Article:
Popular Chinese Leisure Activities

A walk in the park in China is not just any walk in the park. The Chinese parks are often times equivalent to pleasure and amusement, the place to socialize, interact, and exercise. This blog is an attempt to illustrate some of the popular Chinese leisure activities that you can experience when you go for a stroll in a Chinese park.

Jianzi – Chinese Hacky Sack

毽子 In the traditional game, Jianzi, the players keep a shuttlecock in the air by using feet and other parts of the body. However, they are not allowed to use hands. The jianzi – or shuttlecock, with the English term “hacky sack”, usually has feathers fixed into a rubber sole or plastic disc. At the formal game, people play it on badminton or volleyball courts but oftentimes you will see that a group of players simply just circle around the jianzi on the street or at the park.

Tai Chi

太极拳 The slow movements that characterize the traditional Chinese Tai Chi practice serve both practical and healthy purposes. The gentle movements simultaneously develop good defense skills such as muscle strength and flexibility and ease the body by reducing stress. The philosophy of Tai Chi advocates that incoming force should be met with softness instead resisting or fighting against it. The practice is associated with the thought of longevity and fosters a relaxing, meditational atmosphere. Today the traditional art of Tai Chi has developed into a popular practice that combines two different aspects - practical self-defense and physical and mental health benefits. Now it is not only used in hospitals, clinics, and senior centers but also as a freelance practice in parks as a gentle way to fight stress.

Tuo Luo

陀螺 Tuo Luo is a traditional toy made out of wood and steel. The steel ball is attached at the bottom of the Tuo Luo and spins on the ground. At first, a string is circled several times around the top of Tuo Luo and put on the floor. After that, players pull the string quickly and keep it spinning by using the string whipping it continuously. They let it go round and round and try not to make the spinning speed go down.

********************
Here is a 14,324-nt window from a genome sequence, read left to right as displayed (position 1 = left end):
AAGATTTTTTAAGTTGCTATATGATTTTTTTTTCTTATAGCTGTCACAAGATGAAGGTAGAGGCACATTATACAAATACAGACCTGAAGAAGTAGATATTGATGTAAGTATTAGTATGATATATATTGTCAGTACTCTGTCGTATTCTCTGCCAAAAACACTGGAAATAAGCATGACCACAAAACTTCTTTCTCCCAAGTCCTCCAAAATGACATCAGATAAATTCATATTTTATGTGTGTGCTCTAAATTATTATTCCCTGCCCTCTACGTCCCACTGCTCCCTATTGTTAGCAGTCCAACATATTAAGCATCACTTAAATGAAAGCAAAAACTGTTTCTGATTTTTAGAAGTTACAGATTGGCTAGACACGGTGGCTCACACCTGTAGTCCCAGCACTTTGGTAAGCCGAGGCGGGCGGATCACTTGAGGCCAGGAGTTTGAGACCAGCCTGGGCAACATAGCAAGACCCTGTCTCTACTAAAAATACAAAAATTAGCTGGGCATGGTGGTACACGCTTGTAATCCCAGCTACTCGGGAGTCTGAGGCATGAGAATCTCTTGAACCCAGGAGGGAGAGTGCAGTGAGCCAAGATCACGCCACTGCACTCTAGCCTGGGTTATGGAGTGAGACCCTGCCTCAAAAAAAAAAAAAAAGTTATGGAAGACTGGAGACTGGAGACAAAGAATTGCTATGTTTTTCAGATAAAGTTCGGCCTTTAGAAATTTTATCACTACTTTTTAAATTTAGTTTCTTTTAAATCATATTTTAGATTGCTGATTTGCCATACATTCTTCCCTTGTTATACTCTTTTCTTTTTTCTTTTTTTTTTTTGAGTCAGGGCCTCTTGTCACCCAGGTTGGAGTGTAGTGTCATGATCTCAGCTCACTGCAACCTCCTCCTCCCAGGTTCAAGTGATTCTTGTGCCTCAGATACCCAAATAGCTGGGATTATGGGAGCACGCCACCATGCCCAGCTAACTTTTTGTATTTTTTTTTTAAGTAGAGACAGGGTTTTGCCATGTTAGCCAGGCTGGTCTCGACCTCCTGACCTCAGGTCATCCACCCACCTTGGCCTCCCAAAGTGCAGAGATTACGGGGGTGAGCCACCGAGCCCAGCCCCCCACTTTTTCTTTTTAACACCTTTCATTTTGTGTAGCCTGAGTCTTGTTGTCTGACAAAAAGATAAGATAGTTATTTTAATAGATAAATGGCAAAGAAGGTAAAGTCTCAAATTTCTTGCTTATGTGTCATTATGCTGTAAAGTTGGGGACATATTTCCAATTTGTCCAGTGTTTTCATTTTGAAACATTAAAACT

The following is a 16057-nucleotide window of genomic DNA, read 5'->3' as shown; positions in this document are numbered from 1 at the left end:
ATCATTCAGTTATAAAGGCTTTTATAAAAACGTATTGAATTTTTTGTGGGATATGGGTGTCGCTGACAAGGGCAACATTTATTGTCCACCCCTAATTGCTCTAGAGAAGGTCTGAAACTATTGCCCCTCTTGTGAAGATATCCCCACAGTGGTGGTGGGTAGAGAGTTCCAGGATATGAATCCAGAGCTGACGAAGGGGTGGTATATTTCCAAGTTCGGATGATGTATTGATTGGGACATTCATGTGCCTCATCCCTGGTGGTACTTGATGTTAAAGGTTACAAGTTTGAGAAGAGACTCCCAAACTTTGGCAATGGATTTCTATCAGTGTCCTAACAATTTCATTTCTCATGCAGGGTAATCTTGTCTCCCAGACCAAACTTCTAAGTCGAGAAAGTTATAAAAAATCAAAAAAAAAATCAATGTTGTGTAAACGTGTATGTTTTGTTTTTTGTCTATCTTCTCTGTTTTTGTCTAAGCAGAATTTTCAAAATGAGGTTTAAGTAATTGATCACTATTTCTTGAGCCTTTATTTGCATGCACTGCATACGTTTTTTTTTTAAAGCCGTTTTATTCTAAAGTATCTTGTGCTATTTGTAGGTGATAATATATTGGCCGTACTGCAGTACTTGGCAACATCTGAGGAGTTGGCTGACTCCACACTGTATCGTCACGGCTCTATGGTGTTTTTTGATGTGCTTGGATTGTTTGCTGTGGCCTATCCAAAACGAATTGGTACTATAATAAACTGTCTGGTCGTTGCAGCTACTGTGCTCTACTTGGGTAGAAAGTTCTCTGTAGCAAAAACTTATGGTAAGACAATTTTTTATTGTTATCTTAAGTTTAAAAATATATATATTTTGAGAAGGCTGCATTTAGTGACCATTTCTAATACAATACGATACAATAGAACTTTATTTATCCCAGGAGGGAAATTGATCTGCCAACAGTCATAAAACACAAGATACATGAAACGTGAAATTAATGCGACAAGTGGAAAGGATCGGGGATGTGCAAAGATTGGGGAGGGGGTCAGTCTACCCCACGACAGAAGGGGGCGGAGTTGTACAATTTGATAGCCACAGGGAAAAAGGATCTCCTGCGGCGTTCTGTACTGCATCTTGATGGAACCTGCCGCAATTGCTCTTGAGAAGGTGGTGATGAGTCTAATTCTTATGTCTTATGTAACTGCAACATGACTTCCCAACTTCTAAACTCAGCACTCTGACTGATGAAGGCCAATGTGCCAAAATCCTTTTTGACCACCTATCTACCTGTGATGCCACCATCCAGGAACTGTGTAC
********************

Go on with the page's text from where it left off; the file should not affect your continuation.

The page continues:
Kong Zhu

空竹 Kong Zhu is a Chinese yo-yo that consists of two thick plastic discs. The two thick discs are connected with a long axis in the middle. The players keep the Kong Zhu spinning on the string, which is connected to two sticks – one in each end. To keep the Kong Zhu moving, the player moves the sticks up and down and uses his hands to balance it out. Advanced players throw the yo-yo up in the air and catch it on the string. Talented Kong Zhu players around in the parks demonstrate a variety of techniques that reflect a creative mind. The skies are the limit – you should come and see it!

Calligraphy on public ground

书法 The ancient tradition of ground calligraphy, which today is widely spread in East Asia, originated in China. In graceful movements, painters draw traditional Chinese characters using a long brush pen soaked in water or black ink. calligraphy on public ground The strong tradition of using brushstrokes to illustrate the art of Chinese calligraphy has today gained popularity among the Chinese. From time to time, calligraphy painters will gather in public parks to participate in contests arranged by the more hard-core enthusiasts.

We hope that you have now gained an insight into current popular Chinese leisure activities that characterize the Chinese way of socializing. We're curious to know which activity you would participate in at the park in China, let us know in the comments.